Refutations, complaints and corrections
Correction and retraction policy
We recognize our responsibility to correct errors that we have previously published. Our policy is to consider refutations (readers' criticisms) of primary research papers, and to publish them (in concise form) if and only if the author provides compelling evidence that a major claim of the original paper was incorrect. Refutations are peer-reviewed, and where possible they are sent to the same referees who reviewed the original paper. A copy is usually also sent to the corresponding author of the original paper for signed comments. Refutations are published in the Matters Arising section, sometimes with a brief response from the original authors. Some submitted refutations are eventually published as retractions by the paper's authors. In both cases, the published refutation or retraction is linked online to the original paper, and the published paper is linked online to the refutation or retraction.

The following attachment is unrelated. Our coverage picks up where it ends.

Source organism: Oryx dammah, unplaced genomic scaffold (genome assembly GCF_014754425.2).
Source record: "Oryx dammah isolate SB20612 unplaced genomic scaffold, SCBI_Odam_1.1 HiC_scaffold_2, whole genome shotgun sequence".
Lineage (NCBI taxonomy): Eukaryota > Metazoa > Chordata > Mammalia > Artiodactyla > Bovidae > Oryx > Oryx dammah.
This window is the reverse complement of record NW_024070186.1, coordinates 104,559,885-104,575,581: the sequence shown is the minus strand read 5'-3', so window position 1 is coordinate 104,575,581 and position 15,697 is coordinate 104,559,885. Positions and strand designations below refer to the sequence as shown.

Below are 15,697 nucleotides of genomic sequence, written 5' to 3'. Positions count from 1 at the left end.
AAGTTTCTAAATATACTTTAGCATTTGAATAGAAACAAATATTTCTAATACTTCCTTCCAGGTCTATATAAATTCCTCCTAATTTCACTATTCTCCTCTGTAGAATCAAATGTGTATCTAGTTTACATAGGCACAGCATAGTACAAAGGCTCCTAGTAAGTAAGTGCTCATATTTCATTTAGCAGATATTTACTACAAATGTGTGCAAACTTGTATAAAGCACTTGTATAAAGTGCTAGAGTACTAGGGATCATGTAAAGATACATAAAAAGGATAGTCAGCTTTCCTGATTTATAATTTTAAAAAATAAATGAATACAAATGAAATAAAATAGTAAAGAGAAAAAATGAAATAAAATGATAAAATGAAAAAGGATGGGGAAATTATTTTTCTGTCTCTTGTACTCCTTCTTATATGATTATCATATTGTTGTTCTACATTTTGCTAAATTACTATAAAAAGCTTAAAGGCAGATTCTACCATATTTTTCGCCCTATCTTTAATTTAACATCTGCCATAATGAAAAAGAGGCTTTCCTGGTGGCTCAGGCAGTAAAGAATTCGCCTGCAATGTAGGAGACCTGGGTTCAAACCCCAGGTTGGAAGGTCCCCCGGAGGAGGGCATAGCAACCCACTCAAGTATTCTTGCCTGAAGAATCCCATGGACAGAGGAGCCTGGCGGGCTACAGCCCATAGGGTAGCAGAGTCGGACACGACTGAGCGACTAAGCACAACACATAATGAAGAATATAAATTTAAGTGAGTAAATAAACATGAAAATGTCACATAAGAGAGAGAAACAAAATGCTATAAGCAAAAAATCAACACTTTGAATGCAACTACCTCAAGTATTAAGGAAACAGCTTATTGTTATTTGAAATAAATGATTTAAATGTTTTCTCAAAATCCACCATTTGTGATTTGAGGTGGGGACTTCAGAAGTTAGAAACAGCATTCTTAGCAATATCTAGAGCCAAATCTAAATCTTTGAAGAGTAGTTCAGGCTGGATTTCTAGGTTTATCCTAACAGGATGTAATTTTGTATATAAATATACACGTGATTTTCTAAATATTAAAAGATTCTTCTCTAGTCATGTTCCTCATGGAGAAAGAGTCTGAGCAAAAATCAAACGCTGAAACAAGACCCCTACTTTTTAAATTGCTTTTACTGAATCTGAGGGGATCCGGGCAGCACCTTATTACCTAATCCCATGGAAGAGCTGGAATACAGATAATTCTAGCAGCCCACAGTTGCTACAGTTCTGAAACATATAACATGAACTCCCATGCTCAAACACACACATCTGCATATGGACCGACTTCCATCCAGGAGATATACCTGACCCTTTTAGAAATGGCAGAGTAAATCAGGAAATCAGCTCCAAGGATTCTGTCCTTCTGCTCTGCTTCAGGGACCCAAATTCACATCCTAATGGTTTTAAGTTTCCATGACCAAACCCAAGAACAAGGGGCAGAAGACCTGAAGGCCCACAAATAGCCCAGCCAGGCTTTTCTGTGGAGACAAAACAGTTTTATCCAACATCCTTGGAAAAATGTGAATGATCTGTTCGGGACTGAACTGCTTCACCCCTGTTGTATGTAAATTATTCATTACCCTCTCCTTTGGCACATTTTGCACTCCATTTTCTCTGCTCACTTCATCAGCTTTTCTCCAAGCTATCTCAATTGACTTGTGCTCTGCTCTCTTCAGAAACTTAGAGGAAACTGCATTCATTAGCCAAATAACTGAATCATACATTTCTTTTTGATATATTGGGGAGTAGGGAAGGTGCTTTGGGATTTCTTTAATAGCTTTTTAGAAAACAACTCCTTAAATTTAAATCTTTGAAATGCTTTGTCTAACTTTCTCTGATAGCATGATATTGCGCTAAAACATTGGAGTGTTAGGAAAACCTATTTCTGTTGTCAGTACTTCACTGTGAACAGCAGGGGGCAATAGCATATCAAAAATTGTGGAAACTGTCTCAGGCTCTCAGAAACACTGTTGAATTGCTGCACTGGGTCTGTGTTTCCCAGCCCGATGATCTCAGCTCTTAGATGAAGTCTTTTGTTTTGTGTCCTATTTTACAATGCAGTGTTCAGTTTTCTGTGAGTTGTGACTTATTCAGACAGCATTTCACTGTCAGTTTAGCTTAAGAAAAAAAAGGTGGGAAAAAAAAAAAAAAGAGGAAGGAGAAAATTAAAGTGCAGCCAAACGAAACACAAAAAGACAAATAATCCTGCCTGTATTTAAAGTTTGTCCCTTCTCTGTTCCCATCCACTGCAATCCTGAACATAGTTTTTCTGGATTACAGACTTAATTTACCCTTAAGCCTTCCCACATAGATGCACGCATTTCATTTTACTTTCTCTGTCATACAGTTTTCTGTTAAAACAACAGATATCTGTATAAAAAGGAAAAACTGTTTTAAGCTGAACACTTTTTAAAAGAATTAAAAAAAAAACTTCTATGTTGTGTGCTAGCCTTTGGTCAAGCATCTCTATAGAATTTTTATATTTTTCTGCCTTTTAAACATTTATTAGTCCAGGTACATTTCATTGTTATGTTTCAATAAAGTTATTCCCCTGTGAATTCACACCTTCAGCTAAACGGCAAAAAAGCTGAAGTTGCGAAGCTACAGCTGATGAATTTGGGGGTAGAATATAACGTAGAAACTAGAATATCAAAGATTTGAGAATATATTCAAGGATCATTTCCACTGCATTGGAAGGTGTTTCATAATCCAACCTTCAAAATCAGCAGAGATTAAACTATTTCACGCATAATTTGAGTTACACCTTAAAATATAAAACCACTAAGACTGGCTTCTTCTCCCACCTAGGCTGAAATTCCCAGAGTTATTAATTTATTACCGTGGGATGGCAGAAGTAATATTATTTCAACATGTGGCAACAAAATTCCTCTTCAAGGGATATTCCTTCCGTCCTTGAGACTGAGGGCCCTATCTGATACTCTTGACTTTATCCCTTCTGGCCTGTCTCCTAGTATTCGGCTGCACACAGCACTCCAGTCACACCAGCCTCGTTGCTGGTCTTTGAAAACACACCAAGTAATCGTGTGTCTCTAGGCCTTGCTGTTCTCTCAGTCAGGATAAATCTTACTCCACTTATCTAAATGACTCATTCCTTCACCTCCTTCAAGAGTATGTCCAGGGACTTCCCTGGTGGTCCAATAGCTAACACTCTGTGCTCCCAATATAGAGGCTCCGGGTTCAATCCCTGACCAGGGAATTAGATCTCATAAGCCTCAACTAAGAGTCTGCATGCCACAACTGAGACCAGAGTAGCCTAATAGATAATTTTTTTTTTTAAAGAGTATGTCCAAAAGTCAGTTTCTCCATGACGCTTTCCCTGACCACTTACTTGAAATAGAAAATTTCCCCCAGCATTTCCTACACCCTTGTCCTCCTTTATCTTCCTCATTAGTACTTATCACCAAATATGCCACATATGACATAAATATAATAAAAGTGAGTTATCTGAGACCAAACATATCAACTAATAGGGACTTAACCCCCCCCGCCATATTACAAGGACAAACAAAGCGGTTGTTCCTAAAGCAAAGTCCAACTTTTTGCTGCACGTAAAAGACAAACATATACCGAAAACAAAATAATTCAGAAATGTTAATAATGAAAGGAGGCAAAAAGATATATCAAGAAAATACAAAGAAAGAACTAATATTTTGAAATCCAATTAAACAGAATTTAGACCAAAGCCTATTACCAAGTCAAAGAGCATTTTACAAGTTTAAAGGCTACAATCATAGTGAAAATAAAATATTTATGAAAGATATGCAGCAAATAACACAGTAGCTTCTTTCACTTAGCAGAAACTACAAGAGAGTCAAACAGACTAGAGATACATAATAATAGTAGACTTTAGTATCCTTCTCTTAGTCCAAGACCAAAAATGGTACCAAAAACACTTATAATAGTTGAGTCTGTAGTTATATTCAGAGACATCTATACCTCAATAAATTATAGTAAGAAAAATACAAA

Complaints, disagreements over interpretation and other matters arising should be addressed to the chief editor. Because debates over interpretation are often inconclusive, we do not automatically consider criticisms of review articles or other secondary material, and in the event that we decide to publish such a criticism we do not necessarily consult the original authors. Editorial decisions in such cases are based on considerations of reader interest, novelty of arguments, integrity of the publication record and fairness to the parties involved. Publication may take various forms at the discretion of the editor. Corrections are published for significant errors in non-peer-reviewed content of the journal at the discretion of the editors.
Communications Biology operates the following policy for making corrections to its peer-reviewed content.